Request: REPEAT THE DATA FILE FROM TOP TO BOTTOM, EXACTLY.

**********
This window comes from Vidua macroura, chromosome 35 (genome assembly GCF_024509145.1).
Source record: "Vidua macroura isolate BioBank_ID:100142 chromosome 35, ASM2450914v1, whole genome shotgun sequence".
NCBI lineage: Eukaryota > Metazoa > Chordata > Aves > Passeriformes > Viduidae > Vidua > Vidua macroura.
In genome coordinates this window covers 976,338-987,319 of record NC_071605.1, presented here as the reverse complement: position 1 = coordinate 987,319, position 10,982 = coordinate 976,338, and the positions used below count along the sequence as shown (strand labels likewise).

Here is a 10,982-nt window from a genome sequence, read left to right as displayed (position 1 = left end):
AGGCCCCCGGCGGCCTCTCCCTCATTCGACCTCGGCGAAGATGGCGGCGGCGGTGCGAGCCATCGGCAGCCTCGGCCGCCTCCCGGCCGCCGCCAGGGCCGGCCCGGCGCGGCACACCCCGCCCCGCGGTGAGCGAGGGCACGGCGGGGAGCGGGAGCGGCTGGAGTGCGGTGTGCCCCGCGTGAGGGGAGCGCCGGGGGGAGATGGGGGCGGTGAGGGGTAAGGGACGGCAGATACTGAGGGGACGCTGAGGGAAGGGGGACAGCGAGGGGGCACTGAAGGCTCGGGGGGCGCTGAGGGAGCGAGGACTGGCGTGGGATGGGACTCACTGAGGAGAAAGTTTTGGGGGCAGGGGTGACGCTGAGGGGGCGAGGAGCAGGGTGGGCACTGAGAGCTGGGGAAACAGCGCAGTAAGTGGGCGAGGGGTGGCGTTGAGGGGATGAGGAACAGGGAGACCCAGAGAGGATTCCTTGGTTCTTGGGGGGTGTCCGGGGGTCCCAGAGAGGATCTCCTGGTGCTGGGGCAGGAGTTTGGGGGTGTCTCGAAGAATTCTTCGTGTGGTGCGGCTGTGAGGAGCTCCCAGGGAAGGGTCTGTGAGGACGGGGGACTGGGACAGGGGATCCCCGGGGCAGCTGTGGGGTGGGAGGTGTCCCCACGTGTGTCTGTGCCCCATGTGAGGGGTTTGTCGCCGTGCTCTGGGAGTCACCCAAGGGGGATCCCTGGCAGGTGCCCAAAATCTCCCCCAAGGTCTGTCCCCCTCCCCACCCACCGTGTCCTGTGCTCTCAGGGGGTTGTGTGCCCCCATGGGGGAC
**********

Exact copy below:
This window comes from Vidua macroura, chromosome 35 (genome assembly GCF_024509145.1).
Source record: "Vidua macroura isolate BioBank_ID:100142 chromosome 35, ASM2450914v1, whole genome shotgun sequence".
NCBI lineage: Eukaryota > Metazoa > Chordata > Aves > Passeriformes > Viduidae > Vidua > Vidua macroura.
In genome coordinates this window covers 976,338-987,319 of record NC_071605.1, presented here as the reverse complement: position 1 = coordinate 987,319, position 10,982 = coordinate 976,338, and the positions used below count along the sequence as shown (strand labels likewise).

Here is a 10,982-nt window from a genome sequence, read left to right as displayed (position 1 = left end):
AGGCCCCCGGCGGCCTCTCCCTCATTCGACCTCGGCGAAGATGGCGGCGGCGGTGCGAGCCATCGGCAGCCTCGGCCGCCTCCCGGCCGCCGCCAGGGCCGGCCCGGCGCGGCACACCCCGCCCCGCGGTGAGCGAGGGCACGGCGGGGAGCGGGAGCGGCTGGAGTGCGGTGTGCCCCGCGTGAGGGGAGCGCCGGGGGGAGATGGGGGCGGTGAGGGGTAAGGGACGGCAGATACTGAGGGGACGCTGAGGGAAGGGGGACAGCGAGGGGGCACTGAAGGCTCGGGGGGCGCTGAGGGAGCGAGGACTGGCGTGGGATGGGACTCACTGAGGAGAAAGTTTTGGGGGCAGGGGTGACGCTGAGGGGGCGAGGAGCAGGGTGGGCACTGAGAGCTGGGGAAACAGCGCAGTAAGTGGGCGAGGGGTGGCGTTGAGGGGATGAGGAACAGGGAGACCCAGAGAGGATTCCTTGGTTCTTGGGGGGTGTCCGGGGGTCCCAGAGAGGATCTCCTGGTGCTGGGGCAGGAGTTTGGGGGTGTCTCGAAGAATTCTTCGTGTGGTGCGGCTGTGAGGAGCTCCCAGGGAAGGGTCTGTGAGGACGGGGGACTGGGACAGGGGATCCCCGGGGCAGCTGTGGGGTGGGAGGTGTCCCCACGTGTGTCTGTGCCCCATGTGAGGGGTTTGTCGCCGTGCTCTGGGAGTCACCCAAGGGGGATCCCTGGCAGGTGCCCAAAATCTCCCCCAAGGTCTGTCCCCCTCCCCACCCACCGTGTCCTGTGCTCTCAGGGGGTTGTGTGCCCCCATGGGGGAC